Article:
George Taylor (b. Derbyshire, **/**/1881? - **/**/****) was an actor and singer.
George Taylor was born in rural Derbyshire and worked on his father’s farm before securing a job organising all the sports and concerts for what became the City of London Mental Hospital. A choir member from an early age, he started taking singing lessons from Robert Charlesworth, a soloist with the famous Sheffield Choir, which was to tour South Africa in 1911. Eventually, from classic oratorios he turned to more humorous songs. In Australia he teamed up with Naomi McQuoin (1887-1962), described as “a dainty soubrette”, and toured with one of the Dandies groups organised by Edward Branscombe. They married in 1913 and as a musical comedy duo became very popular. They must have been an interesting combination, as he was supposedly 6’4” tall and she was just 4’6”. In South Africa they appeared in shows at the Empire Palace, including The Bing Boys Are Here (1918), A Funnier Fare (1918), Xtra Speshul (1919) and the pantomime The Babes in the Woods (1919), with Thomas Pauncefort as Simple Simon and Alec Kellaway as General Smuts in the patriotic finale. His height must have been an advantage when H. Lisle Lucoque cast him as Prince Nasta in Allan Quatermain (1919) and Joseph Albrecht selected him for the title role in Isban (1920), both for African Film Productions. Afterwards the couple returned to Australia where they appeared on stage in The Midnight Frolics (1923) and other shows. (FO)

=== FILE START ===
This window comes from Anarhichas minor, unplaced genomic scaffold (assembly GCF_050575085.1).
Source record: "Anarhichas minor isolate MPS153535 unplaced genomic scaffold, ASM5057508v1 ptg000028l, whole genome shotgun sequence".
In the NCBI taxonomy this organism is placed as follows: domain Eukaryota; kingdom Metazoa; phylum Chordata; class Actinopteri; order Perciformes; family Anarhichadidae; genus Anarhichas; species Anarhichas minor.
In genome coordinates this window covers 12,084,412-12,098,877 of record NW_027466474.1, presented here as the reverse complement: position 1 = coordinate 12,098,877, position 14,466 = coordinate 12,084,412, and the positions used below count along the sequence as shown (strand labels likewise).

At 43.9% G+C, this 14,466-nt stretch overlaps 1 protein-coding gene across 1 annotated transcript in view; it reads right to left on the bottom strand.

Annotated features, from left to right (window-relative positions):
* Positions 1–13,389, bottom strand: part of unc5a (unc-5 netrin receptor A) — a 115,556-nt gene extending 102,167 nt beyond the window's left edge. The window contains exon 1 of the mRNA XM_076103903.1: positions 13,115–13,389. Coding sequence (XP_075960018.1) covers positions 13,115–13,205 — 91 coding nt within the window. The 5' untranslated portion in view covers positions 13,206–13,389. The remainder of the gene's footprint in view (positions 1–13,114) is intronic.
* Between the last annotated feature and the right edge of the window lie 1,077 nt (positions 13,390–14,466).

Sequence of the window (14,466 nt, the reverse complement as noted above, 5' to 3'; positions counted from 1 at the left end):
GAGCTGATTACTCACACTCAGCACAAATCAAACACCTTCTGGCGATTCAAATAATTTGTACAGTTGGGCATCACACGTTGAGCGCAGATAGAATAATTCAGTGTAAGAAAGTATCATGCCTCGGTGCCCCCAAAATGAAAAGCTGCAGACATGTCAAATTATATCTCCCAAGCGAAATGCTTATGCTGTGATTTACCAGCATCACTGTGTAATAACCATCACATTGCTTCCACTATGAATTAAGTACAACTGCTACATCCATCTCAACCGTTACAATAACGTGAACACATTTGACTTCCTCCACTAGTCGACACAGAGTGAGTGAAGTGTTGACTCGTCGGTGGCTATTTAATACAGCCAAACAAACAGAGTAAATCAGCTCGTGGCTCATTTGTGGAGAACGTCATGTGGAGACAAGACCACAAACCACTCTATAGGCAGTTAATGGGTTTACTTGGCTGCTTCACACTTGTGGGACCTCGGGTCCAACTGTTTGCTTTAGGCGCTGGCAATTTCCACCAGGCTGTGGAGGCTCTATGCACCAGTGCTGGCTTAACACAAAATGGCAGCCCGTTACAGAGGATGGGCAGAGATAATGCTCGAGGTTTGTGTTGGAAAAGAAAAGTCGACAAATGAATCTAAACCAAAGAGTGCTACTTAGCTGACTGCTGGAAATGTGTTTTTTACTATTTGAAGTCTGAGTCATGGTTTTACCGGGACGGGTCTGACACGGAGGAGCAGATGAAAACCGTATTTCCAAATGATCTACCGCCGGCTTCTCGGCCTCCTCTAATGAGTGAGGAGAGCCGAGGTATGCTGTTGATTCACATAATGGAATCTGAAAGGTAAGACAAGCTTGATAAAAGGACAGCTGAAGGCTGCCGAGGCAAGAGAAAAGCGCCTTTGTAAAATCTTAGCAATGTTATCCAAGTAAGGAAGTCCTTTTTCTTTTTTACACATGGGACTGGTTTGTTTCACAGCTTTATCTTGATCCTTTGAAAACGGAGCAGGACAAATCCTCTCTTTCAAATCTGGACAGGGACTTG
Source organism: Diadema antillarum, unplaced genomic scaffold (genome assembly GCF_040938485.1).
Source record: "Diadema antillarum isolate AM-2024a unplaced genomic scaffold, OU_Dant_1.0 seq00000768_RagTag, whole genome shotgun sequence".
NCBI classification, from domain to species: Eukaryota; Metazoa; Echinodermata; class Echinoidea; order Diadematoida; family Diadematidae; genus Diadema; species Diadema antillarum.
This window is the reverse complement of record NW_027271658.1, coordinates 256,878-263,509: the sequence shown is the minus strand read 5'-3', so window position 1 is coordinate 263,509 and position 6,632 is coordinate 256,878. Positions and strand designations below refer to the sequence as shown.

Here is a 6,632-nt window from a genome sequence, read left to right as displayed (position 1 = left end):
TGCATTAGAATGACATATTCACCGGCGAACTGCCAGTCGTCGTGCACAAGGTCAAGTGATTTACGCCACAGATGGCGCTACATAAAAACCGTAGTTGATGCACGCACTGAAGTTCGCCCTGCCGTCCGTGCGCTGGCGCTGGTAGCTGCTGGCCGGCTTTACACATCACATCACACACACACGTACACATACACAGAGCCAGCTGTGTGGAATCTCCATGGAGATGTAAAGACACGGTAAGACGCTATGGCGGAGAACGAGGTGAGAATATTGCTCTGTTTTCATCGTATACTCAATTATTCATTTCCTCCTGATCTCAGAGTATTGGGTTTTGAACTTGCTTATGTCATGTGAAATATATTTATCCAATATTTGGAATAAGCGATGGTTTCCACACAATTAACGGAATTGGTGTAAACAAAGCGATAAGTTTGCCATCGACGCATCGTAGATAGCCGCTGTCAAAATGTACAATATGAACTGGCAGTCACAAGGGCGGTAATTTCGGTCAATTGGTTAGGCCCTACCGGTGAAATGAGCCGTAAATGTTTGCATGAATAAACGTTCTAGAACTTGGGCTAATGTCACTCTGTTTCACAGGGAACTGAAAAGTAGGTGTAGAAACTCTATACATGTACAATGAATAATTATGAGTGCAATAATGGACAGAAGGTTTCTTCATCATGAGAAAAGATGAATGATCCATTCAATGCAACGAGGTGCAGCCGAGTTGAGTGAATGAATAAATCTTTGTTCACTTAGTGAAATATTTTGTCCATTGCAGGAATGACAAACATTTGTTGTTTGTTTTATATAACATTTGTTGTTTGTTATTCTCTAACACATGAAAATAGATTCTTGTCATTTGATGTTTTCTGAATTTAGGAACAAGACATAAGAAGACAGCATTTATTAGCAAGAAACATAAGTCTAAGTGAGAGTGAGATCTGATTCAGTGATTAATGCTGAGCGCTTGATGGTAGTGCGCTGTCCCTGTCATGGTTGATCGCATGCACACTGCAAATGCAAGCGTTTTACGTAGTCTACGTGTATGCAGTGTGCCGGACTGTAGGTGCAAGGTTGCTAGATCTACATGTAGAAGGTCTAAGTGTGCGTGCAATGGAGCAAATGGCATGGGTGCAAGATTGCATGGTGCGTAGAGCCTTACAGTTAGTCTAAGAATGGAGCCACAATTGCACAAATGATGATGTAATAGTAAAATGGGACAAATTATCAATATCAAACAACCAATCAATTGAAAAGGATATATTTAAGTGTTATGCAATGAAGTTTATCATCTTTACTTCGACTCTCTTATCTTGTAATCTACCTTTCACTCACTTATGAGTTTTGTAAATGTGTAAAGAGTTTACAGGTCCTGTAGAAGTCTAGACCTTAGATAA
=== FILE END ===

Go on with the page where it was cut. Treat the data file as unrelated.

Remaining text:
The Mail, Adelaide, 15 November 1913
Le Roux, André I. & Fourie, Lilla – Filmverlede: geskiedenis van die Suid-Afrikaanse speelfilm (1982)
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